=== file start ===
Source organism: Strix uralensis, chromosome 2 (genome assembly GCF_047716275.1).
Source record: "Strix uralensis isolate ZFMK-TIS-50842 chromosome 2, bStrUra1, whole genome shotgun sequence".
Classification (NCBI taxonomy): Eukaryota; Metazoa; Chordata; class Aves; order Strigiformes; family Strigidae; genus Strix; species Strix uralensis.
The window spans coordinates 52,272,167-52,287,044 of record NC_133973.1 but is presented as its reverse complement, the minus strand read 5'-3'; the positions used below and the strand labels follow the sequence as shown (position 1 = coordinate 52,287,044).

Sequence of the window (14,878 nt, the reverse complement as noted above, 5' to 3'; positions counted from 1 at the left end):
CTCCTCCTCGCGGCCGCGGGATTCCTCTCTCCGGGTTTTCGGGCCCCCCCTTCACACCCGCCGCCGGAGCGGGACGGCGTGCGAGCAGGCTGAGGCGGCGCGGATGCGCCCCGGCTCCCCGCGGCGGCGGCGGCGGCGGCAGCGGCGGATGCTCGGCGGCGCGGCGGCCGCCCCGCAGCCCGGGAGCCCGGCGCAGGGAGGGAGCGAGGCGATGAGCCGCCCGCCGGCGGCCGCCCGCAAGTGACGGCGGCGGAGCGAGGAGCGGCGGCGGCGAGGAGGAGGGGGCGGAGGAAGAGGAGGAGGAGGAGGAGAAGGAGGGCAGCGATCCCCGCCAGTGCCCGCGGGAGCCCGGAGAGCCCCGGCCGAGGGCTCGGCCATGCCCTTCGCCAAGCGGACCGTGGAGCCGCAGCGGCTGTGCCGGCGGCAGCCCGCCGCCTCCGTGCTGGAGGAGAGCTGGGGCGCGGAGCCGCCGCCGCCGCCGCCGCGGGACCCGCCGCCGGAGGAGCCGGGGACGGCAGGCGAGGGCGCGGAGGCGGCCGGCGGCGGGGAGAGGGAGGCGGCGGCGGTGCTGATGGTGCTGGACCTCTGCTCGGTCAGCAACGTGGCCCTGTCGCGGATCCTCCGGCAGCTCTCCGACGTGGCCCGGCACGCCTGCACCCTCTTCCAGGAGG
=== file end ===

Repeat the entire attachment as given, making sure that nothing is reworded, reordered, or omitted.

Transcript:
Source organism: Strix uralensis, chromosome 2 (genome assembly GCF_047716275.1).
Source record: "Strix uralensis isolate ZFMK-TIS-50842 chromosome 2, bStrUra1, whole genome shotgun sequence".
Classification (NCBI taxonomy): Eukaryota; Metazoa; Chordata; class Aves; order Strigiformes; family Strigidae; genus Strix; species Strix uralensis.
The window spans coordinates 52,272,167-52,287,044 of record NC_133973.1 but is presented as its reverse complement, the minus strand read 5'-3'; the positions used below and the strand labels follow the sequence as shown (position 1 = coordinate 52,287,044).

Sequence of the window (14,878 nt, the reverse complement as noted above, 5' to 3'; positions counted from 1 at the left end):
CTCCTCCTCGCGGCCGCGGGATTCCTCTCTCCGGGTTTTCGGGCCCCCCCTTCACACCCGCCGCCGGAGCGGGACGGCGTGCGAGCAGGCTGAGGCGGCGCGGATGCGCCCCGGCTCCCCGCGGCGGCGGCGGCGGCGGCAGCGGCGGATGCTCGGCGGCGCGGCGGCCGCCCCGCAGCCCGGGAGCCCGGCGCAGGGAGGGAGCGAGGCGATGAGCCGCCCGCCGGCGGCCGCCCGCAAGTGACGGCGGCGGAGCGAGGAGCGGCGGCGGCGAGGAGGAGGGGGCGGAGGAAGAGGAGGAGGAGGAGGAGAAGGAGGGCAGCGATCCCCGCCAGTGCCCGCGGGAGCCCGGAGAGCCCCGGCCGAGGGCTCGGCCATGCCCTTCGCCAAGCGGACCGTGGAGCCGCAGCGGCTGTGCCGGCGGCAGCCCGCCGCCTCCGTGCTGGAGGAGAGCTGGGGCGCGGAGCCGCCGCCGCCGCCGCCGCGGGACCCGCCGCCGGAGGAGCCGGGGACGGCAGGCGAGGGCGCGGAGGCGGCCGGCGGCGGGGAGAGGGAGGCGGCGGCGGTGCTGATGGTGCTGGACCTCTGCTCGGTCAGCAACGTGGCCCTGTCGCGGATCCTCCGGCAGCTCTCCGACGTGGCCCGGCACGCCTGCACCCTCTTCCAGGAGG